Create a culture of data literacy

Improving data literacy starts with your people and culture. Instead of treating data analytics as a skillset that’s siloed to the data science or data engineering teams, the goal is to create a culture where everyone is empowered to be a data scientist. This type of philosophy reset starts at the top, with executive buy-in on the business benefits of data literacy.


READ THE REPORT: The Future of Data


Often, kicking off a data literacy program starts with the data science team as champions.

This process must involve a change in mindset throughout the organization. Instead of treating data engineers or analysts as a helpdesk-style IT resource, they become enablers for others in the organization. Ultimately, their responsibilities shift from running queries and modeling data on behalf of users, to becoming teachers and technology architects.

Here are a few key steps to kicking off a data science program:

  • Get executive buy-in. It’s important for C-level executives to understand the impact data democratization can have on an organization. Give specific examples of how line-of-business leaders can be empowered by data, and use others’ stories to demonstrate the success of data literacy programs.
  • Assess your employees’ baseline skills. Have business users take an assessment or self-identify areas of strength and weakness with data. This information will give you a basis from which to start.
  • Work with HR and data teams to set objectives. You may decide to pilot a data science education program with a small group of employees first, or roll it out to the entire organization. It’s important to have a cross-functional team set a plan for employee development, and determine how to measure success.
  • Provide access to data literacy training courses. Luckily, you won’t have to start from scratch to get a good curriculum for data literacy. There are a wealth of online data literacy courses available for free or at low cost, from which you can pick and choose depending on your employees’ skill levels.


How to Create a Data Literacy Plan for Your Organization


Rethink your approach to data management

A major part of enabling data literacy is to set up the right infrastructure and approach to data management. For many companies, a data lake architecture is the right choice for efficiently storing, securing, and accessing their data, including log files and other critical information that can reveal important business insights. Data lakes enable you to:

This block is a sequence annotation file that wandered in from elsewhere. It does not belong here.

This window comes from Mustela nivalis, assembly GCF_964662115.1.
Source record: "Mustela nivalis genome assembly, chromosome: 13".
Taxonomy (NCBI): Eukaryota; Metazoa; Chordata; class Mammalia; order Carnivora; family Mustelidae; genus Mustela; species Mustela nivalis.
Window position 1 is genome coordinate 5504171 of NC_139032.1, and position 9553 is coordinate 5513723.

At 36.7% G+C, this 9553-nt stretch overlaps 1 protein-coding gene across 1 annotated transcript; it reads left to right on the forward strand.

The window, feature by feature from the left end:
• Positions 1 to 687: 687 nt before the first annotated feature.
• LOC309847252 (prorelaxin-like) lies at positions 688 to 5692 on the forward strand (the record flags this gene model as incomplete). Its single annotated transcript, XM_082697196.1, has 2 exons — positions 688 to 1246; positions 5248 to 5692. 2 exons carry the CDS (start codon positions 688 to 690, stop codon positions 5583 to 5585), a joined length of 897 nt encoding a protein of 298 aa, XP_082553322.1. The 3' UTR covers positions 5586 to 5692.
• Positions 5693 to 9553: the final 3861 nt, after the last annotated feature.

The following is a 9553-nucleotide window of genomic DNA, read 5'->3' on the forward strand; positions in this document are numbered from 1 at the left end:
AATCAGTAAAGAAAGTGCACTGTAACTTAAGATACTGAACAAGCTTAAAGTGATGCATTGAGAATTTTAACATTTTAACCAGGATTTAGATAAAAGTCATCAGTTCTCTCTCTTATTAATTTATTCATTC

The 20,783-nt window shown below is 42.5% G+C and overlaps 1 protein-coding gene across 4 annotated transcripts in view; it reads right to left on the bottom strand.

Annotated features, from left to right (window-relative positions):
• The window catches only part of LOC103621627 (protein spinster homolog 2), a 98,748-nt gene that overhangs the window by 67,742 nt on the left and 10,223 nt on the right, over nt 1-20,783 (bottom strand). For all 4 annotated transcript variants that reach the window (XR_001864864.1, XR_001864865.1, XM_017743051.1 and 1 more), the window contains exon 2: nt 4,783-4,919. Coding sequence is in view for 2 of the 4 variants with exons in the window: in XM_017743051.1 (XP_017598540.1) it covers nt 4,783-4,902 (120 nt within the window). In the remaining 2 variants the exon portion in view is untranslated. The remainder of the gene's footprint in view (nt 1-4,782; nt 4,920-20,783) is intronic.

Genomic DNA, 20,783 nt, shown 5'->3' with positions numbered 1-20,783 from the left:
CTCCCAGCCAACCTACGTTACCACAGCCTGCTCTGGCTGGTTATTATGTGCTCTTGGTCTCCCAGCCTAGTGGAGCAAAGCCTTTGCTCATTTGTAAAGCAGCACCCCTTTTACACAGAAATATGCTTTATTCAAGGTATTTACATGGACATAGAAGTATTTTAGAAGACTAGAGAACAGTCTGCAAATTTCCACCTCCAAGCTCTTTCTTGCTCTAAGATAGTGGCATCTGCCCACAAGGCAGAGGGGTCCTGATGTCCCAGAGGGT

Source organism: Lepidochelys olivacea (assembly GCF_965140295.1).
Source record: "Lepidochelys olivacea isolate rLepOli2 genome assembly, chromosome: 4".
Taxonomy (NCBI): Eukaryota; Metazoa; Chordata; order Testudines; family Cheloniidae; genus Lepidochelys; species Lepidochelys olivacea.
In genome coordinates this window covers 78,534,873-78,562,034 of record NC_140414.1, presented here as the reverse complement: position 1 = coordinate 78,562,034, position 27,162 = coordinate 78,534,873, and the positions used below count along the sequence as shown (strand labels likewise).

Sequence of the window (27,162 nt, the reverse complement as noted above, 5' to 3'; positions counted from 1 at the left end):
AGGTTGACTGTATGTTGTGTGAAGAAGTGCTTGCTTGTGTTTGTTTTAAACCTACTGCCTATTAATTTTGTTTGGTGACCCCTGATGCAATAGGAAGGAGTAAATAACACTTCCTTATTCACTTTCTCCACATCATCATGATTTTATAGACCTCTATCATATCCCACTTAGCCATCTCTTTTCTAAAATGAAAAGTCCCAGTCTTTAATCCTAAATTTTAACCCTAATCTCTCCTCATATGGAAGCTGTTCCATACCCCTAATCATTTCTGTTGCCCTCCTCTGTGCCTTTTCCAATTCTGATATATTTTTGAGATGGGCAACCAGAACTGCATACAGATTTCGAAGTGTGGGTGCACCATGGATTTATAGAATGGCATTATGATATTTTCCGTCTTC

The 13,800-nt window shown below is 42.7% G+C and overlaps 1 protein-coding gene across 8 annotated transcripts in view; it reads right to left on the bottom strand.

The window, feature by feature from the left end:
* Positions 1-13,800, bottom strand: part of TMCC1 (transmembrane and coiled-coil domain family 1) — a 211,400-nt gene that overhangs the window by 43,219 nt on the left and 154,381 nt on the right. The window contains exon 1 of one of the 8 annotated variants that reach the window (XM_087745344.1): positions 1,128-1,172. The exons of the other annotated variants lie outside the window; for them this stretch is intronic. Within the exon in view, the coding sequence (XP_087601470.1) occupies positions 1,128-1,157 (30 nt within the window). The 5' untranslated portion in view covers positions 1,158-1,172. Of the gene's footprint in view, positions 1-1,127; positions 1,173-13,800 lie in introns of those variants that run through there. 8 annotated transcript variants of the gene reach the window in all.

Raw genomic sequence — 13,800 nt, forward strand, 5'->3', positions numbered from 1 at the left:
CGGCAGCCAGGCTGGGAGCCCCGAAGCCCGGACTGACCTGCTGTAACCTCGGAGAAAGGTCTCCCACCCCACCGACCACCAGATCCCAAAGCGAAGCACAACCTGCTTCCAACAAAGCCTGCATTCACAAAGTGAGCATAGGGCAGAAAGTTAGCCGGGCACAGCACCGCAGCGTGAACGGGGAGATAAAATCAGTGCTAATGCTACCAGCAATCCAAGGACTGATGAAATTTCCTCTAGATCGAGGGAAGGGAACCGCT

• Ingest both structured and unstructured data from a variety of sources.
  • Store data securely and at scale at a lower cost than alternatives.
  • Catalog or index data without having to move it.
  • Connect BI and visualization tools for company-wide analysis.

Ultimately, the data science team’s goal will be to create systems that empower business users to query data where it lives, without the data movement, transformation, or governance risks.

Having these systems in place empowers business users to become citizen data scientists, and helps them trust the results of their data analysis.

In the next post in our data literacy series, we will look at the processes that can help your organization accelerate the journey to empower citizen data scientists. Finally, we’ll cover in more detail the technology you need to create a modern data analytics architecture.

Read The Future of Data Raconteur Report


Additional resources

About the Author, Dave Armlin

Dave Armlin is the VP Customer Success of ChaosSearch. In this role, he works closely with new customers to ensure successful deployments, as well as with established customers to help streamline integrating new workloads into the ChaosSearch platform. Dave has extensive experience in big data and customer success from prior roles at Hubspot, Deep Information Sciences, Verizon, and more. Dave loves technology and balances his addiction to coffee with quality time with his wife, daughter, and son as they attack whatever sport is in season. He holds a Bachelor of Science in Computer Science from Northeastern University. More posts by Dave Armlin